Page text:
As per Bancroft’s rule, emulsifiers and emulsifying particles have a tendency to facilitate the dispersion of the phase in which they exhibit poor solubility. Proteins exhibit a higher solubility in water as compared to oil, thereby facilitating the formation of oil-in-water emulsions. This phenomenon is characterized by the dispersion of oil droplets throughout a continuous aqueous phase, which is attributed to the emulsifying properties of proteins. Emulsifiers with higher solubility in water tend to produce emulsions of oil-in-water type, whereas emulsifiers with higher solubility in oil tend to produce emulsions of water-in-oil type. Some instances of food additives are egg yolk, sodium phosphates, and sodium stearoyl lactylate.

Role of emulsifier

The emulsifier exhibits a concentration gradient at the interface, thereby mitigating the surface tension on one side of the immiscible liquids, leading to the formation of droplets. Soap is composed of a lengthy hydrocarbon tail that is oil-soluble, and a polar head consisting of -COONa+ that is water-soluble. The O/W type emulsion is characterized by the insertion of the tail into the oil droplet, with the head extending into the aqueous phase. Therefore, the soap functions as an intermediary, preventing the coalescence of emulsified droplets.

How does emulsification work?

The process of emulsification may involve a variety of distinct chemical and physical processes and mechanisms as discussed below:

  • Surface tension theory: The phenomenon of emulsification can be observed when the interfacial surface tension between two liquids is lowered. This is the mechanism by which surfactants operate.
  • Viscosity modification: Specific emulsifiers enhance the viscosity of the medium, facilitating the sustained suspension of globules. Several substances are utilized in this context, such as acacia and tragacanth hydrocolloids, glycerine, and the polymer carboxymethyl cellulose.
  • Repulsion theory: According to the theory, the emulsifying agent generates a layer on a particular phase that gives rise to droplets, which exhibit mutual repulsion. The repulsive force acting upon them results in their suspension within the dispersion medium.

Identification of the types of emulsions

  • Dilution test: When water is introduced to an o/w emulsion, the emulsion will maintain its stability due to water serving as the dispersion medium. However, the addition of oil to the emulsion will result in its destabilization, as oil and water are immiscible. Likewise, an emulsion lacking emulsifiers can be thinned with oil and maintain stability, but the introduction of water would result in destabilization.
  • Conductivity test: The experimental setup involves the placement of the emulsion between two electrodes, with a circuit connected to a bulb. An oil-in-water emulsion exhibits electrical conductivity similar to that of water, whereas a water-in-oil emulsion does not demonstrate electrical conductivity.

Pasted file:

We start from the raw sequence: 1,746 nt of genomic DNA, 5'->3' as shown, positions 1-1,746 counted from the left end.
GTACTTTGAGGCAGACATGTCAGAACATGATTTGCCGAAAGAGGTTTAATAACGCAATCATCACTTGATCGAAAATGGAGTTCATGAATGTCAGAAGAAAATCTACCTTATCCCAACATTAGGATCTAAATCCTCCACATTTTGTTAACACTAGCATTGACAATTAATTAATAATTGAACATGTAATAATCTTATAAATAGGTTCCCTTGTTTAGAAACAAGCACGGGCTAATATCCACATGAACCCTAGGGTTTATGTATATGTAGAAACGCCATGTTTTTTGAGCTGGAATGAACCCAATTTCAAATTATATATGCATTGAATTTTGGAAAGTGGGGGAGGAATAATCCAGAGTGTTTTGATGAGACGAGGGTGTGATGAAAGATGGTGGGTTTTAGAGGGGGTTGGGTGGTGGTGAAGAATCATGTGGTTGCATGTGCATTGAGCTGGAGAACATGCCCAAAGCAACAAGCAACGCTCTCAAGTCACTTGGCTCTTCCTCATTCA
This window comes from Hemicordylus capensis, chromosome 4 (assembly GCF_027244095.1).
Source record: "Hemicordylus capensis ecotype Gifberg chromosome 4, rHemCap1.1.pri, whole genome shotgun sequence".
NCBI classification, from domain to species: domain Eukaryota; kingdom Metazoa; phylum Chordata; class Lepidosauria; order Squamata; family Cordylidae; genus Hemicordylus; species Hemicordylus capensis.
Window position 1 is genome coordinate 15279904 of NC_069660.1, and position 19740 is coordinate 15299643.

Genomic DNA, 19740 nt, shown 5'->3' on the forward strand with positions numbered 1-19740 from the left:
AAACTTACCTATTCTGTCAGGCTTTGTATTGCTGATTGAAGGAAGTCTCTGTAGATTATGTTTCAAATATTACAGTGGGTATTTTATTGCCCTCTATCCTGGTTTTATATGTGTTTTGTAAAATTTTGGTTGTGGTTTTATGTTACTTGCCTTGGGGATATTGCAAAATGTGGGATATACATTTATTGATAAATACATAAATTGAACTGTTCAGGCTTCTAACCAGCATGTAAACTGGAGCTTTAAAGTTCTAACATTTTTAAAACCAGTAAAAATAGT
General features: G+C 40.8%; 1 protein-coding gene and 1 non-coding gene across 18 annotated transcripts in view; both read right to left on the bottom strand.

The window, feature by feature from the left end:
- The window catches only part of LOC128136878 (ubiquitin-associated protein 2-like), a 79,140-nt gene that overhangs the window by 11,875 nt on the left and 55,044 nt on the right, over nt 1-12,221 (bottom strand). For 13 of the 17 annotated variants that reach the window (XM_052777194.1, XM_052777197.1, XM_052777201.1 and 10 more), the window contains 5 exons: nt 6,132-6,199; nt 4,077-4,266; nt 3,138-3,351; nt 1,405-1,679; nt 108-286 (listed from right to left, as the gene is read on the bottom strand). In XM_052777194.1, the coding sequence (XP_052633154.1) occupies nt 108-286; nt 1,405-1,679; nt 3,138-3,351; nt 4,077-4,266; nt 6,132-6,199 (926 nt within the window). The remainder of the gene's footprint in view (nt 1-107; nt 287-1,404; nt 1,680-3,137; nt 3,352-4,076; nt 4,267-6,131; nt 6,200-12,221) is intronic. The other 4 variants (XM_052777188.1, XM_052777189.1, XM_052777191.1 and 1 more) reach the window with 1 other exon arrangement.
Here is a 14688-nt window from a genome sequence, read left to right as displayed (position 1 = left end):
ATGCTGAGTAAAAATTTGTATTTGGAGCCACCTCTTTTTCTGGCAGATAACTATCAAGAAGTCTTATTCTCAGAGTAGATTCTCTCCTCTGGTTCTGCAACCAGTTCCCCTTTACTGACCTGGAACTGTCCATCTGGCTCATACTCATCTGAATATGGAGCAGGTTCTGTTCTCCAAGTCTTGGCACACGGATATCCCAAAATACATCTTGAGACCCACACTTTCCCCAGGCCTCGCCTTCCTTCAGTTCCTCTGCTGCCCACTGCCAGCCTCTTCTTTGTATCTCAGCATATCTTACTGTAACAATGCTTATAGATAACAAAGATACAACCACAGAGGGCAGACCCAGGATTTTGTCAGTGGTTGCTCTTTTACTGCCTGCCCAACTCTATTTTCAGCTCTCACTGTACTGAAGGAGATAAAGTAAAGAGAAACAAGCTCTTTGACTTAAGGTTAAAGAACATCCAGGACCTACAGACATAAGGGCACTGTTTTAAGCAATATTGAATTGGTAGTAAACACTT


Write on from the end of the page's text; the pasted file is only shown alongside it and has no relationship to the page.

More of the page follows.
• Dye test: A water-soluble dye is introduced into the emulsion. In the case of an oil-in-water emulsion, the dispersion medium exhibits a red hue while the dispersed phase remains colorless, and conversely, in a water-in-oil emulsion, the dispersion medium is colorless while the dispersed phase displays a red coloration.

Uses of emulsions

  • Oil-in-water emulsions are frequently found in various food items. Examples represent butter, margarine, homogenized milk, mayonnaise, and so on.
  • It plays a crucial role in the production of polymer dispersions. These comprise fundamental constituents of adhesives and coatings.
  • They are a common form of cosmetic and pharmaceutical dosage forms. Emulsions, such as lotions, creams, and biphasic makeup removers, are commonly used in the cosmetic industry and are a common form of both oral and topical dosage forms. Microemulsions have been employed for the purpose of administering vaccines and eradicating microorganisms.
  • This is employed in the context of fire suppression.
  • Commonly employed in the fields of cosmetics, pharmaceuticals, and personal hygiene.


  • https://www.toppr.com/guides/chemistry/surface-chemistry/emulsions/
  • https://www.vedantu.com/iit-jee/emulsion
  • https://www.biolinscientific.com/blog/how-emulsions-form-and-break
  • https://www.thoughtco.com/definition-of-emulsion-605086

About Author

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Kabita Sharma

Kabita Sharma, a Central Department of Chemistry graduate, is a young enthusiast interested in exploring nature's intricate chemistry. Her focus areas include organic chemistry, drug design, chemical biology, computational chemistry, and natural products. Her goal is to improve the comprehension of chemistry among a diverse audience through writing.